It’s Friday, and I plan to spend this weekend landing the triple axel of awards season—finding an Oscar night outfit I can wear for 16 hours of reporting, from the nervous chill of the Dolby Theatre to the ecstatic heat of the Vanity Fair party.
Hello from Los Angeles, where we’re standing up with Diane Warren and Common, taking tips on lady characters from Lady Bird, and worrying about a guy named Grigory.
IF YOU WANT TO SING OUT, SING OUT
This year’s best-original-song Academy Award category is stacked with compelling melodies and intriguing performers, hopefully all of whom we’ll see on stage at the Dolby Theatre on March 4. Amid the drive for more inclusion in both the film and music industries, the category is also a rare bright light, with Kristen Anderson-Lopez and Robert Lopez’s genre-spanning lullaby “Remember Me” from Coco;Sufjan Stevens’s indie-folk dirge “Mystery of Love” from Call Me by Your Name;Mary J. Blige’s inspirational R&B ballad “Mighty River” from Mudbound;Benj Pasek and Justin Paul’s affirming pop song “This Is Me” from The Greatest Showman; and Diane Warren and Common’s stirring soul anthem “Stand Up for Something” from Marshall. In a moment when music industry executives are criticizing the lack of female representation at the Grammy Awards, the Oscars’ song category has women songwriters behind three of the five nominees. (Original score, alas, is still a sausage fest.)
Earlier this week, I spoke with Warren and Common about the unlikely partnership on their song, which began with a chance meeting on a plane, where Warren sang the chorus of “Stand Up for Something” to Common. “I never want to waste an opportunity,” Warren told me of her impromptu airplane performance. The songwriting pair come to their craft from different backgrounds, with Warren, 61, known for sweeping power ballads, and Common, 45, for activist hip-hop. But the duo share an outsider’s perspective on the entertainment industry. “My mother said to me, ‘You, a little black kid from the South Side of Chicago, you’re going to the Oscars . . . Think about that.’ I never would have thought,” Common said, nodding toward Warren. “Just like you, my Jewish sister growing up in Van Nuys.” You can read my full interview with Common and Warren here.
A WOMAN’S PLACE IS AT THE OSCARS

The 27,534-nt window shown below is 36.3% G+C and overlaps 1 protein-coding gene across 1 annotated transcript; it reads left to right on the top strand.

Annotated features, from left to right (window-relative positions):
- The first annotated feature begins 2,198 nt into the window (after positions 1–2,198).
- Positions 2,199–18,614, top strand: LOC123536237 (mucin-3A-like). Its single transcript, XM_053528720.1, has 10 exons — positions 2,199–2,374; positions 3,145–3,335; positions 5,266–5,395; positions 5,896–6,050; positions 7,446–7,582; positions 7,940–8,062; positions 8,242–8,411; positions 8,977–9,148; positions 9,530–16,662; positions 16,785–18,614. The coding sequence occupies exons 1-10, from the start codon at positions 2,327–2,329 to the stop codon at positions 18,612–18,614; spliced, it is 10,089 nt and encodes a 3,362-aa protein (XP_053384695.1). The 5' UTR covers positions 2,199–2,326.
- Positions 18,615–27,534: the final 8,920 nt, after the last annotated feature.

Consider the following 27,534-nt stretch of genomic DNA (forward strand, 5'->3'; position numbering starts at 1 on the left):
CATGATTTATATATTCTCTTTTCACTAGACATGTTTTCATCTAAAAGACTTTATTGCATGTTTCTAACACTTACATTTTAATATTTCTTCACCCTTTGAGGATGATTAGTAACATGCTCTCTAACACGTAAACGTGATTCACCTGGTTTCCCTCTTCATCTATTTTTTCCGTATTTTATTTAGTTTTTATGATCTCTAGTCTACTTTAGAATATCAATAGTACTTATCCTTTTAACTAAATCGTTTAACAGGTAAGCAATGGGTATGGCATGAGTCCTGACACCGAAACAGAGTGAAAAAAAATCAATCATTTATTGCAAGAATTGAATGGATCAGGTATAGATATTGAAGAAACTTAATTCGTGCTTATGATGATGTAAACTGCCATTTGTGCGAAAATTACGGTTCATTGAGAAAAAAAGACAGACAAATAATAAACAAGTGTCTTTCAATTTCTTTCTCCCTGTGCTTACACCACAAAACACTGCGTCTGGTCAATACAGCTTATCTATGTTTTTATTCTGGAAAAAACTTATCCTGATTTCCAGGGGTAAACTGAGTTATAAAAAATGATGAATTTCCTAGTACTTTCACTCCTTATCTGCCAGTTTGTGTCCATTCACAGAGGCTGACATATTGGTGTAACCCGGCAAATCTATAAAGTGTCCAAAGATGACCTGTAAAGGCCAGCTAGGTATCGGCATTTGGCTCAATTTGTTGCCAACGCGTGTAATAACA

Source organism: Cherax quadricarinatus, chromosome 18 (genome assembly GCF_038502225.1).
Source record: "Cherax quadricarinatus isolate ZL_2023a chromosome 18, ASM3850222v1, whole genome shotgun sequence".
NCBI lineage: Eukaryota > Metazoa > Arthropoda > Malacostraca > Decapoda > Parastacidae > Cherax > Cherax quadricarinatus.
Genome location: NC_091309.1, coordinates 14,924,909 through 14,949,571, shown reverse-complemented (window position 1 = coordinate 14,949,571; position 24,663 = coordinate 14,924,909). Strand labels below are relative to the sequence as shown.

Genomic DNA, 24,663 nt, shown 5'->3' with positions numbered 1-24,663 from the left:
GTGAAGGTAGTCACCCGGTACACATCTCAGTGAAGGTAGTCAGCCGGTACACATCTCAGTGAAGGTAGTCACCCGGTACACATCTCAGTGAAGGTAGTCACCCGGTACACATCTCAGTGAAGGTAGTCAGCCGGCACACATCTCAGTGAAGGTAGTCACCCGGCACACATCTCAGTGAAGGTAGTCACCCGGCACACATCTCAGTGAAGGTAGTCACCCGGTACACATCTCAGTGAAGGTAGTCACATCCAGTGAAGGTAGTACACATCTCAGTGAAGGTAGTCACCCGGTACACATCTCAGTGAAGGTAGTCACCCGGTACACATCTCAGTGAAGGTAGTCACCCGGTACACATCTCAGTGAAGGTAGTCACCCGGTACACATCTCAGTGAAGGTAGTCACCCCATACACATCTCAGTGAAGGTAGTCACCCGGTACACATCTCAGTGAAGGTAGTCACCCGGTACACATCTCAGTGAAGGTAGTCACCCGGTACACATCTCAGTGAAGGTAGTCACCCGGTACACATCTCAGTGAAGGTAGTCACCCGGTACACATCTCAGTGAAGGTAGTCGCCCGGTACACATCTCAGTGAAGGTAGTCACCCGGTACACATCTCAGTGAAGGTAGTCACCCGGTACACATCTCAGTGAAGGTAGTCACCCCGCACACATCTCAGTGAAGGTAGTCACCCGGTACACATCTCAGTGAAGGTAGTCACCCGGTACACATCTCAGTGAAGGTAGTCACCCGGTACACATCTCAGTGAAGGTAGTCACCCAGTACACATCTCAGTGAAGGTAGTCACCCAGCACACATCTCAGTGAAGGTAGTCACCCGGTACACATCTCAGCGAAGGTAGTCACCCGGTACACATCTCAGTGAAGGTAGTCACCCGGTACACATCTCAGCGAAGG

In V.F.’s second special print awards issue, which starts landing in Oscar voters’ mailboxes this month, Katey Richspoke to the screenwriters behind some of this year’s most indelible female characters. “The hoary term ‘strong female character’ has never seemed less useful,” Rich writes. “These women were powerful and weak, determined and indecisive, endearing and irritating—often all at once.” For the piece, Rich asked Lady Bird writer-director Greta Gerwig about one of her most skillfully deployed weapons: a sense of humor. “It’s sort of the oldest trick in the book,” Gerwig said. “Being funny allows you to do some stuff that you would ordinarily think was insufferable.”
THIS ONE’S FOR YOU, GRIGORY
When you’re settling in for a match of mixed doubles curling this Olympics weekend, perhaps say a prayer for one of this awards season’s most compelling characters, Grigory Rodchenkov, a key figure in Russia’s state-sponsored Olympic-doping program. Rodchenkov is a charismatic doctor whose courageous act of whistle-blowing on Vladimir Putin’s drug-fueled athletics program gets the feature treatment in Bryan Fogel’s crackling Oscar-nominated documentary, Icarus, which is currently streaming on Netflix. Rodchenkov, who has said he fears for his life for exposing the program, will appear on 60 Minutes Sunday night, with his appearance disguised. Fogel tweeted Thursday that he hasn’t seen or had contact with Rodchenkov for over a year, but the filmmaker will be watching the Olympics with particular interest this year: he and producer Dan Cogan are hosting a viewing party for the opening ceremony at the Hollywood Athletic Club Friday night.
MY FUNNY VALENTINE
Perhaps Guillermo del Toro’s most impressive accomplishment in making Oscar front-runner The Shape of Water is having crafted an appealing leading man who happens to have gills in Doug Jones’s fish creature. One entrepreneur is taking that R-rated monster romance to its logical conclusion, IndieWire’s Zack Sharfreports, by manufacturing Shape of Water-inspired sex toys. Bad news, though, if you think this solves your Valentine’s Day problem: XenoCat Artifacts began releasing its silicone fish penis toy in January and has already sold out.
This week on V.F.’s podcastLittle Gold Men, executive awards editor Anna Raya discusses our newest print awards issue, and Mike Hogan,Richard Lawson, Katey Rich, and Joanna Robinson dive into the Oscar luncheon shenanigans of Agnes Varda.
That’s the news for this week on the Hollywood and awards beat. Tell me what you’re seeing out there. Send tips, comments, valet-line gossip, big deals you overheard at the Polo Lounge, bad vibes you picked up on at Craft, and Olympic curling tips to Rebecca_Keegan@condenast.com. Follow me on Twitter @thatrebecca.
Get Vanity Fair’s HWD NewsletterSign up for essential industry and award news from Hollywood.Rebecca KeeganRebecca Keegan is a Hollywood Correspondent for Vanity Fair.